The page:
TROUBLED state investor 1Malaysia Development Bhd (1MDB) today paid the final tranche of its US$1.2 billion debt (RM4.89 billion) to the Abu Dhabi state fund, resolving a dispute that could have been an embarrassmyent to the Najib government ahead of the next general election.
The last payment of US$630 million to the International Petroleum Investment Company (IPIC) 10 days before it is due, is in no small measure due to hefty premiums paid by Chinese companies for properties owned by 1MDB, namely land in Pulau Indah in Selangor and Air Itam in Penang.
This intervention by the Chinese companies and their ability to pay above market price is an indication of their growing heft in the region and Beijing’s readiness to help the Malaysian government with a problem that has been a millstone around its neck in the last few years.
1MDB and IPIC struck up a relationship in 2012, when the former guaranteed two bonds worth US$1.75 billion each for 1MDB to raise funds for the purchase of power-generation assets. In return, 1MDB was to make collateral payments to IPIC.
Both sides were unable to reconcile the missing monies, with Malaysia insisting that it had repaid US$3.5 billion to IPIC subsidiaries which maintained that they did not receive most of the funds.
In May last year, Abu Dhabi and Malaysia agreed to settle the dispute by private arbitration in London, the result of which is that 1MDB would pay IPIC US$1.2 billion in three instalments, the last of which was handed over today.
The Malaysian Insight has reported that Arul Kanda Kandasamy will stay on as 1MDB president and chief executive indefinitely as the scandal-hit state investment fund unwinds all its assets.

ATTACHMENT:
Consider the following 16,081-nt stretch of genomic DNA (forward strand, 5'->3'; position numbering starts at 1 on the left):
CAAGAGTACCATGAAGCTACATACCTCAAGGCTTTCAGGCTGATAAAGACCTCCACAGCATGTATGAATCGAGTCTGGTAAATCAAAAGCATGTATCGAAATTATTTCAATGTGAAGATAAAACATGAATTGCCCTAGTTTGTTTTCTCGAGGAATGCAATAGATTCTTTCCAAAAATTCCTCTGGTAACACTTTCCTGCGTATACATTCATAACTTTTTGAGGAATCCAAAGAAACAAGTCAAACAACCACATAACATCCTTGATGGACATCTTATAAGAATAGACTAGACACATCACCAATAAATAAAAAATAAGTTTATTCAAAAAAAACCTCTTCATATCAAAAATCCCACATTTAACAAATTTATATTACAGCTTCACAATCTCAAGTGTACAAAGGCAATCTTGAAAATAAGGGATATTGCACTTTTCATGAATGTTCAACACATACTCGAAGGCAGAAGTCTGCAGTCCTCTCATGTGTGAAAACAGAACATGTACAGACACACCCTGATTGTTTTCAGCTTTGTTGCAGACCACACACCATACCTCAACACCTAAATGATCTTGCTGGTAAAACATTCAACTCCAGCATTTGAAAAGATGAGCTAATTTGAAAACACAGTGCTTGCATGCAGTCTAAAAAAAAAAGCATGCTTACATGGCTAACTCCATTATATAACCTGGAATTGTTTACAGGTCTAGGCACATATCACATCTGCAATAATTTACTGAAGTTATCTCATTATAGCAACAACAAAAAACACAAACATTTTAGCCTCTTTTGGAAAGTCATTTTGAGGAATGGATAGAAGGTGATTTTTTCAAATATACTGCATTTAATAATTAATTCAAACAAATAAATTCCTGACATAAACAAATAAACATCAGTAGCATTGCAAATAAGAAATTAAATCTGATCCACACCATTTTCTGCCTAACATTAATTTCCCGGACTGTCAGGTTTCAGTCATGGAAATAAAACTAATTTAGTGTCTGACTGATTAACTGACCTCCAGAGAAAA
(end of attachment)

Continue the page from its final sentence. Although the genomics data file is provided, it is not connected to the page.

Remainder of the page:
Arul was due to end his tenure on December 31. He was appointed in January 2015 to turn around the state investor which has been that shaken by allegations of money laundering by the United States Department of Justice and authorities in Singapore and Switzerland.
It is understood that Putrajaya made the decision to keep Arul Kanda in the 1MDB top job to ensure smooth operations ahead of the general election due by August.
Opposition leaders had previously called on the debt-laden 1MDB and Prime Minister Najib Razak, who is also Finance Minister, to reveal how they were raising the money to pay IPIC.
The Economist Intelligence Unit in a recent report noted China’s strong support for the Najib administration amid the 1MDB scandal, ranking Malaysia fourth most desirable overseas direct investment country for China.
“The country has emerged as a key node on the BRI (Belt and Road Initiative) and has a welcoming attitude towards Chinese investment, not least in part owing to the support it has provided to the embattled administration led by Najib, which has been embroiled in a scandal tied to the activities of sovereign wealth fund 1MDB ,” said the EIU.
THE MALAYSIAN INSIGHT